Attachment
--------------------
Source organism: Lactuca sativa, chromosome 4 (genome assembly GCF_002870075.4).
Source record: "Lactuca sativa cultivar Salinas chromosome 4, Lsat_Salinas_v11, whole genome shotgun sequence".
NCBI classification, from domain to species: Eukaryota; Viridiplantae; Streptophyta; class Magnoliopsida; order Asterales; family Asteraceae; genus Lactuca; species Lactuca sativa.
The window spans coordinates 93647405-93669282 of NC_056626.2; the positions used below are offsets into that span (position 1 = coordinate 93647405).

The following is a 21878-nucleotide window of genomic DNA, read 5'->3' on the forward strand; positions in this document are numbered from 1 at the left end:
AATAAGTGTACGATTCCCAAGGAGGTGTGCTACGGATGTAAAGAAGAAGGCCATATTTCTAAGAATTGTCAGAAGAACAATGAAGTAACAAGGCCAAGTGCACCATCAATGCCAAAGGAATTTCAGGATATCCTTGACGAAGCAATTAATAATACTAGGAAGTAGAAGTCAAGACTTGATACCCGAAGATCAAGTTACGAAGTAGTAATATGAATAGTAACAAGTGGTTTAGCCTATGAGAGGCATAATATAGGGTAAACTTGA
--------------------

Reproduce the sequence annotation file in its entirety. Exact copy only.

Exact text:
Source organism: Lactuca sativa, chromosome 4 (genome assembly GCF_002870075.4).
Source record: "Lactuca sativa cultivar Salinas chromosome 4, Lsat_Salinas_v11, whole genome shotgun sequence".
NCBI classification, from domain to species: Eukaryota; Viridiplantae; Streptophyta; class Magnoliopsida; order Asterales; family Asteraceae; genus Lactuca; species Lactuca sativa.
The window spans coordinates 93647405-93669282 of NC_056626.2; the positions used below are offsets into that span (position 1 = coordinate 93647405).

The following is a 21878-nucleotide window of genomic DNA, read 5'->3' on the forward strand; positions in this document are numbered from 1 at the left end:
AATAAGTGTACGATTCCCAAGGAGGTGTGCTACGGATGTAAAGAAGAAGGCCATATTTCTAAGAATTGTCAGAAGAACAATGAAGTAACAAGGCCAAGTGCACCATCAATGCCAAAGGAATTTCAGGATATCCTTGACGAAGCAATTAATAATACTAGGAAGTAGAAGTCAAGACTTGATACCCGAAGATCAAGTTACGAAGTAGTAATATGAATAGTAACAAGTGGTTTAGCCTATGAGAGGCATAATATAGGGTAAACTTGA